Posted on 30 October 2012.
by Sarah Lane with Julie Hall, October 30, 2012, 4:50 p.m.
Derek Kilmer, the Democrat who is running for Congress in the 6th District, which now includes Bainbridge Island, told Inside Bainbridge there are “eight days, two hours, and five minutes” left until the election but jokingly added, “Who’s counting?” He is. The man eager to replace retiring Norm Dicks in what is redistricted territory got a little help from some big-time friends last night at the Filipino-American Hall.
The event, hosted by Phil and Anita Rockefeller, drew about 15o people, who were treated to a three-tiered crispy parcel and springroll extravaganza provided by Sawatdy Thai Restaurant as they waited for the speechifying to begin. When Senator Maria Cantwell, running for reelection, arrived, she told IB that Kilmer is a friend and a “great guy.” She said he had asked her if she’d come to show support and she had immediately said yes.
Rockefeller and Inslee.
When there were enough people present that you couldn’t walk anywhere without knocking someone’s chicken satay out of their hands, former Washington State Senator and now Northwest Power and Conservation Councilmember Phil Rockefeller took the stage. He led the crowd in a birthday song for Sherry Appleton, our district’s Washington State House rep.
He listed all the Democratic politerati present, including nonpartisan judicial candidates Sheryl McCloud and Karen Klein, and introduced Trudi Inslee, the wife of the Democratic candidate for governor Jay Inslee, as the “likely next first lady of Washington.”
Inslee climbed to the stage and said, “Jay would love to be here tonight, but he’s at a fundraiser.” She added, “We aren’t taking anything for granted. Every single vote counts.”
Then Rockefeller introduced Kilmer, describing him as “energetic” and “focused,” as having a “wicked wit,” and as exhibiting “incredible industry.” He said, “No one has your back better than Derek.”
Kilmer took the mike and thanked the other Democratic candidates present. He described Appleton as the “conscience of the State House” and mentioned how hard she has fought for people with developmental disabilities. He commended Drew Hansen, candidate for State Representative, on an “impassioned speech” he gave on marriage equality. He called State Senator Christine Rolfes, running for reelection, our “ferry godmother,” praising her work on behalf of ferry commuters and education issues. And he gave shouts out to County Commissioners Charlotte Garrido and Rob Gelder in their campaigns (neither of whom was present).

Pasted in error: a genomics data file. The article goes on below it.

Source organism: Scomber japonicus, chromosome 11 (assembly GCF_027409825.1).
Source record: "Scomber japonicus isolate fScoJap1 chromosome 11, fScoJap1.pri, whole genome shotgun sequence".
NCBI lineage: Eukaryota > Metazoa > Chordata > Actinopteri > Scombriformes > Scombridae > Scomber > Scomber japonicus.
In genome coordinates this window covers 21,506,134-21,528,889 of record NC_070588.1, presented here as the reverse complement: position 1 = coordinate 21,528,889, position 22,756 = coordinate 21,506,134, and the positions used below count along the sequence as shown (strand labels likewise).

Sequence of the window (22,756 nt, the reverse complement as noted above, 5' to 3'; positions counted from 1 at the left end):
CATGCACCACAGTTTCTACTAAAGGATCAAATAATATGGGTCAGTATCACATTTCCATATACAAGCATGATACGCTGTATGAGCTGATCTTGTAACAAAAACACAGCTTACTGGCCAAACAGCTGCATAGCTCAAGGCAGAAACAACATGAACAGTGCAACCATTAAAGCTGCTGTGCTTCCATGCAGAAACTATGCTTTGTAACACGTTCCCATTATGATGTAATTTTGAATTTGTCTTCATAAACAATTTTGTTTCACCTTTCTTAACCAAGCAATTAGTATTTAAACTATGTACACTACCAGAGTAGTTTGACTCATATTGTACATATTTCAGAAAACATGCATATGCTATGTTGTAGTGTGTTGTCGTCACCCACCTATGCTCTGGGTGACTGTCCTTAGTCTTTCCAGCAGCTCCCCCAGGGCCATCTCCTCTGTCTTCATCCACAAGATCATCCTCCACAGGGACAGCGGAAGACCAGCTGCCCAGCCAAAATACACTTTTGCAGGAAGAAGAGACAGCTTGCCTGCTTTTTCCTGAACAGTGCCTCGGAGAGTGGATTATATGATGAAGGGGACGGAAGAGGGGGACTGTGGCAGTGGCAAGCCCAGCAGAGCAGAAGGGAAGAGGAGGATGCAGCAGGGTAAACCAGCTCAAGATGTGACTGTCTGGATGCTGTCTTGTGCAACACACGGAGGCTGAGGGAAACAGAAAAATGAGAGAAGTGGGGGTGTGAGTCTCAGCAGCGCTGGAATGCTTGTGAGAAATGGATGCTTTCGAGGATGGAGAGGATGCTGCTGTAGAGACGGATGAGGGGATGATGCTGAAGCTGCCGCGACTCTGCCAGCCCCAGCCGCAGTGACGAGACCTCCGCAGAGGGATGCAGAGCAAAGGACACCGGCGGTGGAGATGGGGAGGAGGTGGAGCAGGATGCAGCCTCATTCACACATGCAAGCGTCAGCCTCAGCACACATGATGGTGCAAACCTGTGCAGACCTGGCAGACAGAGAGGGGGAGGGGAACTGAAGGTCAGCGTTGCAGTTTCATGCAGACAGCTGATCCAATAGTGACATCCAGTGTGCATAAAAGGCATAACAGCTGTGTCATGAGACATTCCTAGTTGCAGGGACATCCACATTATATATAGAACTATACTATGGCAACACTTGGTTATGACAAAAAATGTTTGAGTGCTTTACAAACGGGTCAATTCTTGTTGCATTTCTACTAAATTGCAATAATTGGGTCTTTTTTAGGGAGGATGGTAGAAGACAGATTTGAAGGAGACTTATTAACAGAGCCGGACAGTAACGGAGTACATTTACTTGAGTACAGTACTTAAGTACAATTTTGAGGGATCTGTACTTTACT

Mayor Debbi Lester in red.
Then Kilmer said he had put 31,000 miles on his car during the campaign. He described three stops en route that had particularly moved him. The first was in Grays Harbor where he spoke with a “mom and small business owner” who told him, “My biggest fear is that our top export will be our kids.” Kilmer said he’s heard that sentiment echoed “everywhere.” He said what is needed is to “grow the economy from the middle out,” to invest in American skilled workers, and to get people back to work.
In Southworth, he spoke with a woman who has leukemia. Kilmer choked up as he described the woman’ tears in her eyes as she explained that she had gone through four treatments for her disease, at $50,000 each. She told him, “I’m just so scared.” Kilmer said how turning Medicare into a voucher system would “fracture the guarantee we owe our seniors.” He said that Medicare and Social Security are what have sustained his own grandmother who is 102 years old. Then he said, “This is the real deal. I’m going to remember that woman every day.”
In Belfair, he met an older man who told him that his wife had made him come to meet him. He was an immigrant who moved to the United States after World War II. He told Kilmer, “I’ve become so disheartened I’ve thought for the first time of not voting.” Kilmer counseled him to vote, saying that “If everyone sits on the sidelines, we can’t fix it.”
Kilmer concluded by saying that he is the only candidate who doesn’t believe corporations are people or that money is speech, drawing a rousing round of applause and cheers. He admonished people to keep working to get out the vote: “Move forward or backward? Trickle down or middle out? We’ve got eight days,” he said.
Senator Cantwell took the stage next, saying, “Wouldn’t it be so cool if the summer home of the next governor were on Bainbridge Island?” referring to Jay Inslee, who lives on Bainbridge. She continued, “Jay Inslee does what’s right for the state. He will make education the number-one priority.”
Cantwell and Kilmer.
Then she turned her attention to Kilmer. She described what she perceives as a growing trend in Washington D.C.: “It’s not about a vision of the future but about fear,” and she said, “Boy, do we have a solution in Derek Kilmer.” She foresaw an upcoming political battle: “This is hand-to-hand combat. This man is capable of winning. That’s why we need to send him to D.C.”
Cantwell listed three issues of great concern to our state: the acidification of our waters, the need to get our troops out of Afghanistan, and the urgency of providing help to our returning vets, including PTSD treatment and jobs training.
She ended her comments by paraphrasing Mark Udall, a senator from Colorado, who described our economy when Obama took it as being in a Mach-5 nosedive. Cantwell pantomimed Obama grabbing the steering and pulling the economy out of the dive until it was able to fly level. Now, she warned, “The other side wants to drive it into the ground.”
Photos by Julie Hall.